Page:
• 5. Arthur Simons Collins, Authorship in the Days of Johnson (London: Routledge, 1927), p. 118.
  • 6. Walter Graham, English Literary Periodicals (New York: Thomas Nelson & Sons, 1930), p. 14.

While Griffin does not deny the general tendency of the period to move away from patronage and towards the market, he emphasizes that such shifts were neither ‘rapid’ nor ‘complete’ Also, there is a considerable disproportion in the development of literary patronage and patronage of other arts like architecture, landscape gardening, or the opera, since all of these depended much more heavily on large-scale donors.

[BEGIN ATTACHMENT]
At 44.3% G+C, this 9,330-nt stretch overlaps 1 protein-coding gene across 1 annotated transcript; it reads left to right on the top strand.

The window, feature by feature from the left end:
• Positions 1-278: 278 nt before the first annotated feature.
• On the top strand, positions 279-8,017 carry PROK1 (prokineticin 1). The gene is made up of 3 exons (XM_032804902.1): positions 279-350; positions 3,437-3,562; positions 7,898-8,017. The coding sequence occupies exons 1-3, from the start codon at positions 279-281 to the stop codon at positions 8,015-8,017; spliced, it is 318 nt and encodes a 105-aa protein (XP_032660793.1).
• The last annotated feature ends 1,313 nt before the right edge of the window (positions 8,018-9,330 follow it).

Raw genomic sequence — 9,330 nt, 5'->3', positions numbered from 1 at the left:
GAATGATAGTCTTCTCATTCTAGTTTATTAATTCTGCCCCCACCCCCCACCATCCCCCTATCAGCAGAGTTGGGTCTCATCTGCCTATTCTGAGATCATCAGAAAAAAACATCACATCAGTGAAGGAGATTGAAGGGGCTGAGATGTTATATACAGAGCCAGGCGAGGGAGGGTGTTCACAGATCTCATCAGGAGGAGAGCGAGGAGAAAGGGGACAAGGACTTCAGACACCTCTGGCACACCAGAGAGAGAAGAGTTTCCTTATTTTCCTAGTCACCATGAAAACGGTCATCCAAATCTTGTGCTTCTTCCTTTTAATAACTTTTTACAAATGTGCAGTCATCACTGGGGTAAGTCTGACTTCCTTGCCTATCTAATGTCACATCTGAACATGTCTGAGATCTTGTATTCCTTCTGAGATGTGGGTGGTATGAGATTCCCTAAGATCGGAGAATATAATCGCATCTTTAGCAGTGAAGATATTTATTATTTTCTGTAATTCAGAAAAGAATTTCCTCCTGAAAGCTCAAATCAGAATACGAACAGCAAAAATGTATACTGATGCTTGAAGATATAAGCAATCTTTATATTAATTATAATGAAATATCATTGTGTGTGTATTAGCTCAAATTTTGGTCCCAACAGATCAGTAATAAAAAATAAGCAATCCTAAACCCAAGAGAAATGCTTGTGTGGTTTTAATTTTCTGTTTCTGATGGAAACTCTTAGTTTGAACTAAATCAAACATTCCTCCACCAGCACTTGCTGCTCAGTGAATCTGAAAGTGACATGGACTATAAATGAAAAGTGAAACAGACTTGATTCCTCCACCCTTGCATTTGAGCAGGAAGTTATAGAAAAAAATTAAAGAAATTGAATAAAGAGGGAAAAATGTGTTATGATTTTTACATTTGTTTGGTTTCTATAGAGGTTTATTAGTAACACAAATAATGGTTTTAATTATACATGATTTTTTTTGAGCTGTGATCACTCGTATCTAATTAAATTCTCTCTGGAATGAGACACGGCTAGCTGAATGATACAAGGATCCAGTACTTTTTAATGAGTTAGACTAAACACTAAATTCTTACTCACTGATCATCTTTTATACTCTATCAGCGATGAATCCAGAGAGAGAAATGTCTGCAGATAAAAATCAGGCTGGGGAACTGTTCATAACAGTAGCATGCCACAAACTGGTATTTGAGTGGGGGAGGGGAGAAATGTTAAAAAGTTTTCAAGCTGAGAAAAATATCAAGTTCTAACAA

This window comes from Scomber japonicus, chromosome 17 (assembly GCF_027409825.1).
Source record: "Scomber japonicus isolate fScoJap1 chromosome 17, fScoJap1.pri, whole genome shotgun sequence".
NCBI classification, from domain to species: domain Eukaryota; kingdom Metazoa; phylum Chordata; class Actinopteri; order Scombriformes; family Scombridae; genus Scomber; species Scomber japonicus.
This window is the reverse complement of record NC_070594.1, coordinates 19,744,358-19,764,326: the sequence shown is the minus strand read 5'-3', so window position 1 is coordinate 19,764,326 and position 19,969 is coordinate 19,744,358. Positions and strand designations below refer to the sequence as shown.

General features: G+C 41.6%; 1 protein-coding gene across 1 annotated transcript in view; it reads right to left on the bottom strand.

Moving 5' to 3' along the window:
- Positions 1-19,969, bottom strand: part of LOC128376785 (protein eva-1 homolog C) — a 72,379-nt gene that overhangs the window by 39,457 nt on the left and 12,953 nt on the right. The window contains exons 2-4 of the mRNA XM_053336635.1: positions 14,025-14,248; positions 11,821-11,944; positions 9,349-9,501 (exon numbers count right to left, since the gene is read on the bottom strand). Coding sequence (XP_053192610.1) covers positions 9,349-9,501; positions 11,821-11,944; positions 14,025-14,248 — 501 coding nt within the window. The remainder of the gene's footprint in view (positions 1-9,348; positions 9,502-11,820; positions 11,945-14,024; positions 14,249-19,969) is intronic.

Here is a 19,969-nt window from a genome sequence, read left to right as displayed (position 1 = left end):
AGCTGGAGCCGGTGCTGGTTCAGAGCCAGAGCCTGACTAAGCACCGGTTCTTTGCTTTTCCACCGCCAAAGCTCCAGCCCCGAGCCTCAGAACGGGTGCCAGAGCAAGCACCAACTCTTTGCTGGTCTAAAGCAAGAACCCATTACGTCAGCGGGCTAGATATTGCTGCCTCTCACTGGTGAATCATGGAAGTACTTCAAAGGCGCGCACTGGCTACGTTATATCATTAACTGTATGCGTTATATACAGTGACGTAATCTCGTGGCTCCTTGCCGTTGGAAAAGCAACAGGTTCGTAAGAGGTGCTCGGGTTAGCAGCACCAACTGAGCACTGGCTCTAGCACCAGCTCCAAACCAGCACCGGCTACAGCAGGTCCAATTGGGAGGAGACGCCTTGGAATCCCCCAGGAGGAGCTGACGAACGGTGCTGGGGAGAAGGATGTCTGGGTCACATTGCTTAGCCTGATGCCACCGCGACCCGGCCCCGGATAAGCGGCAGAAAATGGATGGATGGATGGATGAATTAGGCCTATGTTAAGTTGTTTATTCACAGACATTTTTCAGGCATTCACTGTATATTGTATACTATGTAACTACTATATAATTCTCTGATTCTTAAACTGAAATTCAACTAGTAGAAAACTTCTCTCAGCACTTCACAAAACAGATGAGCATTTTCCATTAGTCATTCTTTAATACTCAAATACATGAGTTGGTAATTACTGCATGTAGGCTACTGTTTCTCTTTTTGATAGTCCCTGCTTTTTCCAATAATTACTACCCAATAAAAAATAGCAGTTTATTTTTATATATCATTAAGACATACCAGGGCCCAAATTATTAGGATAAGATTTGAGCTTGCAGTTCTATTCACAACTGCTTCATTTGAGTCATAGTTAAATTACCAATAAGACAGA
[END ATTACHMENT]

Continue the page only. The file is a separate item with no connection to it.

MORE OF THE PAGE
In its ideal – or rather idealized – form, patronage was equal to an enlightened form of sociability. John Dryden in many of his prefaces dedicated to his aristocratic patrons emphasized (certainly somewhat disingenuously) that the real benefit a poet derived from a patron was not money or protection, but ‘conversation’, that is, the participation in a social and discursive space – the court – that synthesized political and aesthetic power. For Dryden, the patron provided ‘conversation’, the ideal form of criticism.